Saturday, April 2, 2016


Sorry to be slow writing up Paris. We've had a late-season revival of this out West, and there's still kilometers to be had ... so enjoy the picture-heavy entry.

Before spring break, I'd been to Paris two times: with my parents in 1984 (before the d'Orsay Museum even opened, to give you an example of how long ago that was), and for 6 hours in 1993, where I started a train ride to Barcelona with Isaac and Reilly (long story there about a long night listening to a man hack up a lung and say the phrase "Barcelona si?" about 2500 times). So I was looking forward to seeing some of the iconic sights. And to finally tracking down the duck à l'orange that eluded me in Strasbourg

But this is No Place Like Homes, and I know you want me to begin with my updates on the beer and coffee scenes. I can report some modest progress, but think New York City circa 1992 … 

First of all, the Nespresso Crisis is worse than I thought. My God, Parisians don’t observe lines in supermarkets or train stations, but they’re happy to wait in line for their awful Nespresso pod refills.

And I didn't even know that Korean had a word for Nespresso. 

I can confirm that what I wrote last time via David Lebovitz — that café workers seem to treat the espresso tamper as a decoration — is 100% correct. I was standing at a bar one day (enjoying the standing price of 1.10E for an espresso — something I do like about Parisian coffee culture), and I saw the guy draw the portafilter (half) full of coffee and then proceed to lock it in its place sans even a perfunctory tamp. Incredible! Luckily, however, John and Sarah had tracked down the coffee map of Paris, showing where one can find an American-style café. Next time you’re in Paris I recommend Cafeotheque, Craft, and Strada.

I can also report a couple green shoots in the beer garden, so to speak. The situation at the typical café is utterly hopeless (and look, I’m a liberal not a revolutionary; I’m not calling for the end of Parisian café culture and the triumph of only American-style taphouses — just the availability of something other than 1664 or Kronenburg …). I almost hate to blog this place, because it already gets crowded, but do not go to Paris without visiting the cave-like goodness of Le Fine Mousse. I especially enjoyed my IPA from Crazy Hops. So yes, it is possible to get an exquisite, locally made beer in Paris. 

Paname Brewery on the canal was also excellent.

Kansans reading this, there's progress in the stores, too.

Still, the crap continues to rule the day. When I discovered Sagres, from Portugal, my brain instantly filled with happy images of epic man-dates with Brian at Tallest Man on the Earth concerts, and future idyllic trips to the rugged Portuguese coast listening to T.M.O.T.E. while J drives because I'm too scared to drive along cliffs ...

But alas, Sagres turned out to be just another bland and too-sweet adjunct lager. Best song of 2015 at least. Maybe song of the decade.

With the ongoing search for decent beer, I didn't even try this famous local drink:

The first cultural order of business in Paris, of course, was checking out the 17th-century Dutch art at the Louvre. Navigating an entire suburb of Shanghai on the way in was the easy part. The hard part was finding the main Dutch rooms open ... and I was 0 for 2 days tried. So I had to make do with just the bare minimum of Dutch ice scenes.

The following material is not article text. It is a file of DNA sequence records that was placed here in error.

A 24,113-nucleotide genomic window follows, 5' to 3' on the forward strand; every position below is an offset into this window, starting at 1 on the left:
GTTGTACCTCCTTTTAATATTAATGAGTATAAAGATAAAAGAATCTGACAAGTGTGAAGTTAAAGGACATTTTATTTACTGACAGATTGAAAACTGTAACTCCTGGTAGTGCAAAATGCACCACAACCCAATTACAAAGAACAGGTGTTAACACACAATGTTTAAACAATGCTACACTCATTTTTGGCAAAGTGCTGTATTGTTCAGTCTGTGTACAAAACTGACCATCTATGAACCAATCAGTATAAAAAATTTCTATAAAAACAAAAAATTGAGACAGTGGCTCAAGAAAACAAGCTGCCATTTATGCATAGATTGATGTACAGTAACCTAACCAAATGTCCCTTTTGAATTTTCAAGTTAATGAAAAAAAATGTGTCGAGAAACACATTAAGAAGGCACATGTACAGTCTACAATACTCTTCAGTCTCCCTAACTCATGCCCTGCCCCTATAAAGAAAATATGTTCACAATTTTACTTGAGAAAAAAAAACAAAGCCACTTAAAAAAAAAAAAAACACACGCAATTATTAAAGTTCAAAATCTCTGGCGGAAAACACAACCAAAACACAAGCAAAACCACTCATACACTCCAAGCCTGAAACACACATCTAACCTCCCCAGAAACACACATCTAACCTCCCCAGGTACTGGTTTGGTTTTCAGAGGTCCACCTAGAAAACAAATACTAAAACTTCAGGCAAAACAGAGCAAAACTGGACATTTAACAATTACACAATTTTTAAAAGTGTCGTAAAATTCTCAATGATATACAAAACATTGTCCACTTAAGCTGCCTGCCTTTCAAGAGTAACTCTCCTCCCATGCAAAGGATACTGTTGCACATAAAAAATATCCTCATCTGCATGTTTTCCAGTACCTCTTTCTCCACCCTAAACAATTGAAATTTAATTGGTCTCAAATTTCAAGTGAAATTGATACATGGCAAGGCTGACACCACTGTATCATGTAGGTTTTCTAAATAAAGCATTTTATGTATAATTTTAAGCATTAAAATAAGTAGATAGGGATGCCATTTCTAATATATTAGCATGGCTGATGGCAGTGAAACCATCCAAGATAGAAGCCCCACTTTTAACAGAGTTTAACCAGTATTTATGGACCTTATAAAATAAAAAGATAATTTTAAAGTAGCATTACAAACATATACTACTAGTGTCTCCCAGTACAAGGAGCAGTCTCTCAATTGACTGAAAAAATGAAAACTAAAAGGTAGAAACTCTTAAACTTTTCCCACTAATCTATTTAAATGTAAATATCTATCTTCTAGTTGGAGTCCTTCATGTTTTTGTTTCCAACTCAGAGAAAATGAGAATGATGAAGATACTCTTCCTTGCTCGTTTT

We also stumbled on a few statues by somebody or other.

And I guess a church had ordered some stained-glass.

After seeing a bunch of pretty pictures of flowers and water lilies

It was back to doing what the Parisians do best ... sitting at a bistro. We found a great little absurdly narrow one with excellent duck confit.

And man there's a lot of chocolate in Paris.

And I couldn't write this entry without including a picture of a chou (some choux?), little stuffed pockets of sugary goodness. Can one find these in Brooklyn? If not, I see a serious goldmine ... 

And this doesn't even scratch the surface of the eclairs and Paris-brests we had (the latter an amazing giant Hazelnut-stuffed concoction).

And then there were the lemon tarts and Yiddish pastries in the Jewish Quarter ...

... and so on and so on. Looking back, it seems all we did was walk around Paris eating pastries and looking for third-wave coffee cafes (and I wouldn't have had it any other way). Well that and play Hint Hunt, one of those new hour-long escape games. Very fun, and we almost prevented our sub from sinking, but unfortunatly we were too egalitarian in our problem solving when clearly I simply should have been put in command. 

This left only left two items of unfinished business. Get a decent shot of both boys at once, and find that duck à l'orange. The first count, as you can see, is nearly impossible ...

Luckily, the three of us stole away for a guys' half hour in Montmartre. Hemingway would have been proud.

On the second front, I figured we couldn't leave things to the vagaries of the French. So grabbing the bull by the horns, on our last night we all ate at the Petit Canard, which, if your 7th-grade French escapes you, all but guaranteed duck à l'orange, unless the orange-truck drivers were on strike. It did not disappoint, even though the French are closer to the Germans in their disdain of decent vegetable servings (of vegetables not names potato) than I imagined (I had expected mounds of herbed carrots in Paris ...). 

The kids were so happy from duck 4 ways that I even came close to the money shot. 

The true money shot came one night after dinner at Le Clos des Gourmets, Dad and Laura's favorite restaurant when they lived here. After dinner we rounded the first corner and voilà ...